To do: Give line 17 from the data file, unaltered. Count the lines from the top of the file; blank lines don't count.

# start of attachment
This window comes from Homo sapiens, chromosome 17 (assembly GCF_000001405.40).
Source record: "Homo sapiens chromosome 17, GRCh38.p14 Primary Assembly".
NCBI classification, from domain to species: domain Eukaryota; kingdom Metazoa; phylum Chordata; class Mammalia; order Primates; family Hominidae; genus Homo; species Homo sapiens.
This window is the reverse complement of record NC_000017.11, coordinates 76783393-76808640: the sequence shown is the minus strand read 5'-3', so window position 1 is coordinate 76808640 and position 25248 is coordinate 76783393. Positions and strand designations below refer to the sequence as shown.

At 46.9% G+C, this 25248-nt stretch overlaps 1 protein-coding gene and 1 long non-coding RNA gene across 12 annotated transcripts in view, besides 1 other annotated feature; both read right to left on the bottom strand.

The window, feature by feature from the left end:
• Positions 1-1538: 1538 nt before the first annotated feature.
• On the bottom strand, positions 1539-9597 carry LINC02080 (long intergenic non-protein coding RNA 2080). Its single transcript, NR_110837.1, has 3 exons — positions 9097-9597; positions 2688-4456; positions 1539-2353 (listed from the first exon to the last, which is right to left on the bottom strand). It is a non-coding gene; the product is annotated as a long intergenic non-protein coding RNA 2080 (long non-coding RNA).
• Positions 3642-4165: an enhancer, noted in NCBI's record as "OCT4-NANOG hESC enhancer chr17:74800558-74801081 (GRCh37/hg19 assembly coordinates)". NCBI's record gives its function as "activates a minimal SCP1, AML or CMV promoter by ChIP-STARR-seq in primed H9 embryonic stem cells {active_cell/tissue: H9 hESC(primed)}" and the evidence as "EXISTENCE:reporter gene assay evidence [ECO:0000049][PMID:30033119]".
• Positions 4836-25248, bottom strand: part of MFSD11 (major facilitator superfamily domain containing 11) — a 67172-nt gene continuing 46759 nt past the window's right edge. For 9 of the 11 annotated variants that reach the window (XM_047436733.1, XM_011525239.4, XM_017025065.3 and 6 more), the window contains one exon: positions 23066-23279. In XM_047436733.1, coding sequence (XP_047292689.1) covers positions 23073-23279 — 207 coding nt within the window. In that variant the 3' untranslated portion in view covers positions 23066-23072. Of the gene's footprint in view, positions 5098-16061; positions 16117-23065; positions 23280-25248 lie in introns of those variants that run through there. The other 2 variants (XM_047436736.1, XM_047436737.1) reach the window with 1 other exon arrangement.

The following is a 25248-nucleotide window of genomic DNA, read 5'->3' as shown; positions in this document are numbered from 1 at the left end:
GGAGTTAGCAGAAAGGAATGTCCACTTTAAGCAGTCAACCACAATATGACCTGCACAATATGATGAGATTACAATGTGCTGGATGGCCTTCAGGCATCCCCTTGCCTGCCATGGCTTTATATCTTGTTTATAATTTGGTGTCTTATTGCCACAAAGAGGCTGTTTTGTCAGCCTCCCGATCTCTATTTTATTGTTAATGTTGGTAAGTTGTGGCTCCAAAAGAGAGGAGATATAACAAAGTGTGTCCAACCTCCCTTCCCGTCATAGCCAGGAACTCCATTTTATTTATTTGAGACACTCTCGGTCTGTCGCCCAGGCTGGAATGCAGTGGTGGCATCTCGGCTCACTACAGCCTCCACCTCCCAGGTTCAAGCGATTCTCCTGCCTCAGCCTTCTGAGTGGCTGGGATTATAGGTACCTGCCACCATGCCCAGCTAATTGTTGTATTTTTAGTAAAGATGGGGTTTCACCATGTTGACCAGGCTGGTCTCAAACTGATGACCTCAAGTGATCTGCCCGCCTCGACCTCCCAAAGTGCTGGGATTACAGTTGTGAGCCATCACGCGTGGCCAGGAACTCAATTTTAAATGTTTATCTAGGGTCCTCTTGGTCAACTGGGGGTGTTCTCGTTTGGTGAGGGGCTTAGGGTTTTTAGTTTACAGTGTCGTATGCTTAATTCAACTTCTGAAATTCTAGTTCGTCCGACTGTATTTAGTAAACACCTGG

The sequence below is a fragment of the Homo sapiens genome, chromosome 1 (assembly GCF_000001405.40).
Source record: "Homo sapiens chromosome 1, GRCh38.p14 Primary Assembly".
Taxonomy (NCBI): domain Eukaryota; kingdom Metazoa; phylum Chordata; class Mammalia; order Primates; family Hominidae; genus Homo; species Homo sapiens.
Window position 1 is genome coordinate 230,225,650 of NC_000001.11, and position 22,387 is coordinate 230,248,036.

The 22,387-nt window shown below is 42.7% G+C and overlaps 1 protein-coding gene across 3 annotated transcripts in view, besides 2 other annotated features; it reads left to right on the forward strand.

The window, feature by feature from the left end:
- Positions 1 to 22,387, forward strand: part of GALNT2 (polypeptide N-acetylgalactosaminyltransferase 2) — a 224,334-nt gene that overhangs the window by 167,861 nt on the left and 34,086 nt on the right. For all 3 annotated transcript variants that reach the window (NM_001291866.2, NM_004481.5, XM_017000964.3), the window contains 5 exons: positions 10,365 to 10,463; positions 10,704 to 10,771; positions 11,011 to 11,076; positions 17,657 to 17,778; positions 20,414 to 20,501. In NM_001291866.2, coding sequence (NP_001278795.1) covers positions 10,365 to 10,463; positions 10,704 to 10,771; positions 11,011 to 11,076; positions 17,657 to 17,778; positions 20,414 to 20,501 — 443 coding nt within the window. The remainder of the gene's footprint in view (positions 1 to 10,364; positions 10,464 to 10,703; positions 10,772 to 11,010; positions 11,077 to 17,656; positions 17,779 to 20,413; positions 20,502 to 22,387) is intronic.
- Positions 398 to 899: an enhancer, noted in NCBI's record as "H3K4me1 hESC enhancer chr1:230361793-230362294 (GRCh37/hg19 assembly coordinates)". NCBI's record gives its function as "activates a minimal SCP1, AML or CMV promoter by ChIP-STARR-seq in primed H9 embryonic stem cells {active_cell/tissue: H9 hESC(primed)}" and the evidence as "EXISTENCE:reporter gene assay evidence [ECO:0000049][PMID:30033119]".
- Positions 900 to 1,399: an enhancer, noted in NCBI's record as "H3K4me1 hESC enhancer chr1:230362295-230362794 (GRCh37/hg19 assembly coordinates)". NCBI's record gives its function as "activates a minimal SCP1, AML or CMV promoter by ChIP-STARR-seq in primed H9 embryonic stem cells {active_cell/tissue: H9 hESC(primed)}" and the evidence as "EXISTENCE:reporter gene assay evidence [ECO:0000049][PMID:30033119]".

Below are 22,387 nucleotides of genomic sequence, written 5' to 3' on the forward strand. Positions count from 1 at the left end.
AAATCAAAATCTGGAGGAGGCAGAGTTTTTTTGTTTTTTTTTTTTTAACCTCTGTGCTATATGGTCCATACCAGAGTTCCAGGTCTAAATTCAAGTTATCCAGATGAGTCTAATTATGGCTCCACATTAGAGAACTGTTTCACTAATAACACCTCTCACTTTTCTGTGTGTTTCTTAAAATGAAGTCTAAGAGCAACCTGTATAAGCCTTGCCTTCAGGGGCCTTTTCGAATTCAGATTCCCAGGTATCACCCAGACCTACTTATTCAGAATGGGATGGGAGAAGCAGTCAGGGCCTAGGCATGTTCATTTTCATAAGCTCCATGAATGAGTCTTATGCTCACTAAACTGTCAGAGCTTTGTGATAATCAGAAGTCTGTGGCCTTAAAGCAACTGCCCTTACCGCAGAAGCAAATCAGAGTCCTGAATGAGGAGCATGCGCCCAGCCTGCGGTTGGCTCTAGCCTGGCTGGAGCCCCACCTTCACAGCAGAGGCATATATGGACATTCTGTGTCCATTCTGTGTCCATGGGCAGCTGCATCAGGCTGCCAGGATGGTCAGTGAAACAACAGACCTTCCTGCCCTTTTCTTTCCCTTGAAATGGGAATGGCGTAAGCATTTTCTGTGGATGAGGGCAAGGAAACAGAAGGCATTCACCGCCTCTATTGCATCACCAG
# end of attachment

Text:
The 22,387-nt window shown below is 42.7% G+C and overlaps 1 protein-coding gene across 3 annotated transcripts in view, besides 2 other annotated features; it reads left to right on the forward strand.